Covid-related commercial rent arrears – what can landlords and tenants do now?
The Commercial Rent Arrears (Coronavirus) Act 2022 (the ‘Act’) received Royal Assent on 24 March 2022 and save for some specific provisions relating to insolvency matters, the Act is now in force.
We considered the potential implications of the Act here when it was first published as a Bill in November 2021.
The Act made its way through Parliament with few amendments and the key points to note for landlords and tenants are:
Forfeiture for non-payment of rent
- Landlords are once again entitled to forfeit commercial leases by peaceable re-entry for non-payment of rent for arrears that fall outside the Ringfenced Period relevant to their business sector (see below), as long as they have not expressly waived the right to do so. This includes sums which fell due prior to 21 March 2020 and remain outstanding. This will be welcome news to many landlords;
- However, landlords will need to be careful to check they have sufficient arrears to forfeit, as any payments tenants have made since the end of their Ringfenced Period have to be allocated to non-ringfenced arrears first, even if they were originally allocated in another way; and
- Relief from forfeiture is also impacted, as ringfenced arrears will not count in a court’s assessment of whether a tenant should be granted relief.
- Commercial tenants in England whose businesses were subject to specific coronavirus restrictions (including but not limited to closure requirements) benefit from the ringfencing of rent arrears for the period 21 March 2020 to either 12 April 2021 (non-essential retail) or 18 July 2021 (hospitality) – the ‘Ringfenced Period’. The relevant date in Wales is (in broad terms) 7 August 2021 for all businesses. Arrears of rent and other charges under the lease falling within the Ringfenced Period can only be pursued through the new Arbitration Scheme and not by any other measure;
- Where landlords and tenants have been unable to reach agreement in respect of any sums to be paid for the Ringfenced Period, it is now open to either party to make a reference to arbitration under the Act to determine whether the tenant should be entitled to relief from payment of unpaid rent arrears accrued during the Ringfenced Period (and, if so, what relief should be granted); and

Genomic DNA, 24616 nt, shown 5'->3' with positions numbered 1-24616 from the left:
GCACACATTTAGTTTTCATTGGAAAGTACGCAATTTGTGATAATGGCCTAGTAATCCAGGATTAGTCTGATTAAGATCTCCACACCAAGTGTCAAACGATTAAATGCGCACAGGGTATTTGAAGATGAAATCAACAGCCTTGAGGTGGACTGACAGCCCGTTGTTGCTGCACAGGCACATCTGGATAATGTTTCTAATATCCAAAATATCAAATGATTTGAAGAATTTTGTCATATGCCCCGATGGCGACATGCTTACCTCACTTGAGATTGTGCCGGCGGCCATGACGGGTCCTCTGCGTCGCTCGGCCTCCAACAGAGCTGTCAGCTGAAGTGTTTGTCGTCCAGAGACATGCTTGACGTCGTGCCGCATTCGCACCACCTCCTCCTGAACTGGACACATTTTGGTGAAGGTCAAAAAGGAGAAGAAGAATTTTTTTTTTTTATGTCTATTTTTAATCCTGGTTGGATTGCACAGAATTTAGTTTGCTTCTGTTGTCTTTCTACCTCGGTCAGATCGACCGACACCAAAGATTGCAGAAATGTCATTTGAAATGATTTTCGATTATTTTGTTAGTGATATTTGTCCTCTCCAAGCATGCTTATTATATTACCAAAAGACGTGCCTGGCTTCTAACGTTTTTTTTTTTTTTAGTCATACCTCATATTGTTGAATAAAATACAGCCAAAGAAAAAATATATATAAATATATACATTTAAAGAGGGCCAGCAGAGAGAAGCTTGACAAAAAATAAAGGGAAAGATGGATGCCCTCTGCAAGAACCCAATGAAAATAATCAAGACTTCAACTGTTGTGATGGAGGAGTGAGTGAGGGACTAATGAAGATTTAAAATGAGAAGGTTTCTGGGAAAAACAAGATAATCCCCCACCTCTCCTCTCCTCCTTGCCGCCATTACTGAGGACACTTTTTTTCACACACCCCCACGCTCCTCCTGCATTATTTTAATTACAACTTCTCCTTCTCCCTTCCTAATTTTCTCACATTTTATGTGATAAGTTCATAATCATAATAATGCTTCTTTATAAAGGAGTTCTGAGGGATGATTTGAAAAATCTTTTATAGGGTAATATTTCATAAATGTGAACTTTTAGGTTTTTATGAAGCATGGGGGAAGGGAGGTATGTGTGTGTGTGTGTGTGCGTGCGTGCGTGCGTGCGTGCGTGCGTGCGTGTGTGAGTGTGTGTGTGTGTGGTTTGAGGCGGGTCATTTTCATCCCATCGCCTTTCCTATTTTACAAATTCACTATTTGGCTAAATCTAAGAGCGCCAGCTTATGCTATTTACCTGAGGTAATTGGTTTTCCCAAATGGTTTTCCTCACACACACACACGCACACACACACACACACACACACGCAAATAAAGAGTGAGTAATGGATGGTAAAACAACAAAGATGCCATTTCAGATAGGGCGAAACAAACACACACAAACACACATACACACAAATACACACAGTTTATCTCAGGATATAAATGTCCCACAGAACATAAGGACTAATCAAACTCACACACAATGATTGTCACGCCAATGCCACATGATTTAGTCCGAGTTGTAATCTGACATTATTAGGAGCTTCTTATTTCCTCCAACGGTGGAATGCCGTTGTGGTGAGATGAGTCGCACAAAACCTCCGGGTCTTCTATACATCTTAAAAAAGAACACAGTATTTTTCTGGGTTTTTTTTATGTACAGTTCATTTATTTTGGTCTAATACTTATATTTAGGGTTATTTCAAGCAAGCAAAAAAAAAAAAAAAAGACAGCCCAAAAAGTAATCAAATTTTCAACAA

- A reference must currently be made within six months of the Act coming into force (ie by 24 September 2022), though the Government does have the option to extend that date later. Once the deadline passes, if no reference has been made to arbitration then all of the landlord’s rights and remedies will be reinstated and can be exercised in the usual way, including the right to forfeit for non-payment of rent.
The arbitration steps are as follows:
- The referring party must give the other party notice of its intention to refer the arrears to arbitration and allow a period of 28 days following the giving of such notice before a reference can be made. This effectively means that no references to arbitration can be made until around 25 April 2022 at the earliest;
- A reference must then be made to an approved arbitration body which will then appoint the relevant arbitrator (or arbitrators, if the parties agree to have more than one). This is a departure from the norm as the parties have no power to agree the identity of the arbitrator(s). It is more akin to the court process where a judge is appointed by the court with no input from the parties. This is presumably to ensure the independence of the arbitrator, but does leave open a risk of having an arbitrator who isn’t a specialist in the types of business involved in the arbitration (both landlord and tenant). The Government has promised to clarify who the arbitration bodies and arbitrators will be in the next three to four weeks;